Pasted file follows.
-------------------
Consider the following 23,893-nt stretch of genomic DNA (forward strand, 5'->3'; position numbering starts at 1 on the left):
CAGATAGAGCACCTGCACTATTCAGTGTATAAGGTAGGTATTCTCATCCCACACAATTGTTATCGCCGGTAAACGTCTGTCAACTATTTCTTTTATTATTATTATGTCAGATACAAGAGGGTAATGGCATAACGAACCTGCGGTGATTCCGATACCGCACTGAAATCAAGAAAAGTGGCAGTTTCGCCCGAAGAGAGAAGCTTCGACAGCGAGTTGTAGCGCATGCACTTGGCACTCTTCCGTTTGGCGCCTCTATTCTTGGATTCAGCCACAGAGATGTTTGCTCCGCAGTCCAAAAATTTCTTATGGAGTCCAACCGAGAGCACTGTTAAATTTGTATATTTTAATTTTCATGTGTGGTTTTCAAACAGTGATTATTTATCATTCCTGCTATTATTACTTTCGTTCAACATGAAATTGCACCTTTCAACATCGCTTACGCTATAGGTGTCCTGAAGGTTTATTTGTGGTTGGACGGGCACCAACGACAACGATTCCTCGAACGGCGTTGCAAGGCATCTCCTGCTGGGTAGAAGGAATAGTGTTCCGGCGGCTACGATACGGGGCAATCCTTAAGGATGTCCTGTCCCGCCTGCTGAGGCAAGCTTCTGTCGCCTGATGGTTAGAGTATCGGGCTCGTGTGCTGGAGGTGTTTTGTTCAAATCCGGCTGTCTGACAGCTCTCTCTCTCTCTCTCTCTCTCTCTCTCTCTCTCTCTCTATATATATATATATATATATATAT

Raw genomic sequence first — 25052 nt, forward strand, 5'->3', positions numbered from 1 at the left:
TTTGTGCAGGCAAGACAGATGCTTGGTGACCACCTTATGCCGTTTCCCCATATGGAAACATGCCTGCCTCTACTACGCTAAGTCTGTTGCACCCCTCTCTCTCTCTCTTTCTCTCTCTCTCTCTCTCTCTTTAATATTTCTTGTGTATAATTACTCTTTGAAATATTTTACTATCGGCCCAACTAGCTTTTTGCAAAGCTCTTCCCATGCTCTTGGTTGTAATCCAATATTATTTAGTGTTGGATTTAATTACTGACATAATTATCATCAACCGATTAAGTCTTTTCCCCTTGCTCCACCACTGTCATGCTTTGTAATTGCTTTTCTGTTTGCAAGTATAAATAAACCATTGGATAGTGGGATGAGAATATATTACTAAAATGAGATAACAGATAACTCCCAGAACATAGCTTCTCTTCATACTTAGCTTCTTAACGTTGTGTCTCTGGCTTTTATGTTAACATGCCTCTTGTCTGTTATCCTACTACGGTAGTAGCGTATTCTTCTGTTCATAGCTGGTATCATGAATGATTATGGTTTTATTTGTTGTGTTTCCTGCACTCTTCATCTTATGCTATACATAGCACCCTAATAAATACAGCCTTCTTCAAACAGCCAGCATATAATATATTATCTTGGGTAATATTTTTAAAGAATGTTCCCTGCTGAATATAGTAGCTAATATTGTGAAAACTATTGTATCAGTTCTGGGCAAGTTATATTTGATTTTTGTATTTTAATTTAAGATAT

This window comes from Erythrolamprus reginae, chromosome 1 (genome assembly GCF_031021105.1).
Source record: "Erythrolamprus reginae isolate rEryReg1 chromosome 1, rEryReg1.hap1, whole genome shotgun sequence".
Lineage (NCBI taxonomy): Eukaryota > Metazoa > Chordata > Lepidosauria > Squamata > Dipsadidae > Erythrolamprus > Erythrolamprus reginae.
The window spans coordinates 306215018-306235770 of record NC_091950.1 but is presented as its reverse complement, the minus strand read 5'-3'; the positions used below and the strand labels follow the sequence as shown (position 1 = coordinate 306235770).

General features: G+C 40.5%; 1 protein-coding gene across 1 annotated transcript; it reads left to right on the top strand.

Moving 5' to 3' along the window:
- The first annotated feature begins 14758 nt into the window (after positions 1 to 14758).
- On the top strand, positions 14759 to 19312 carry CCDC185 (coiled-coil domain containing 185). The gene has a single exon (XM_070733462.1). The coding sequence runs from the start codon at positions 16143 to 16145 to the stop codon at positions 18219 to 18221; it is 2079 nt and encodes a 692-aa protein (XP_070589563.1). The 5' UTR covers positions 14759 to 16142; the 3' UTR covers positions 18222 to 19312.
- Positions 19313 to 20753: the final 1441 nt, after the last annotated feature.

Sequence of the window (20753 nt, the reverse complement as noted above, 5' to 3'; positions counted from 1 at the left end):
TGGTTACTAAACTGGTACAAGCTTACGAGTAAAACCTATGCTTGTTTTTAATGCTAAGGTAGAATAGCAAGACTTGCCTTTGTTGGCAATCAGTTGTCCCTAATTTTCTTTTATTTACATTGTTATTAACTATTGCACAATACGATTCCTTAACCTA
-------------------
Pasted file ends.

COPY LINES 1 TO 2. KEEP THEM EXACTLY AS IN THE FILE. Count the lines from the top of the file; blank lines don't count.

Consider the following 23,893-nt stretch of genomic DNA (forward strand, 5'->3'; position numbering starts at 1 on the left):
CAGATAGAGCACCTGCACTATTCAGTGTATAAGGTAGGTATTCTCATCCCACACAATTGTTATCGCCGGTAAACGTCTGTCAACTATTTCTTTTATTATTATTATGTCAGATACAAGAGGGTAATGGCATAACGAACCTGCGGTGATTCCGATACCGCACTGAAATCAAGAAAAGTGGCAGTTTCGCCCGAAGAGAGAAGCTTCGACAGCGAGTTGTAGCGCATGCACTTGGCACTCTTCCGTTTGGCGCCTCTATTCTTGGATTCAGCCACAGAGATGTTTGCTCCGCAGTCCAAAAATTTCTTATGGAGTCCAACCGAGAGCACTGTTAAATTTGTATATTTTAATTTTCATGTGTGGTTTTCAAACAGTGATTATTTATCATTCCTGCTATTATTACTTTCGTTCAACATGAAATTGCACCTTTCAACATCGCTTACGCTATAGGTGTCCTGAAGGTTTATTTGTGGTTGGACGGGCACCAACGACAACGATTCCTCGAACGGCGTTGCAAGGCATCTCCTGCTGGGTAGAAGGAATAGTGTTCCGGCGGCTACGATACGGGGCAATCCTTAAGGATGTCCTGTCCCGCCTGCTGAGGCAAGCTTCTGTCGCCTGATGGTTAGAGTATCGGGCTCGTGTGCTGGAGGTGTTTTGTTCAAATCCGGCTGTCTGACAGCTCTCTCTCTCTCTCTCTCTCTCTCTCTCTCTCTCTCTCTATATATATATATATATATATATAT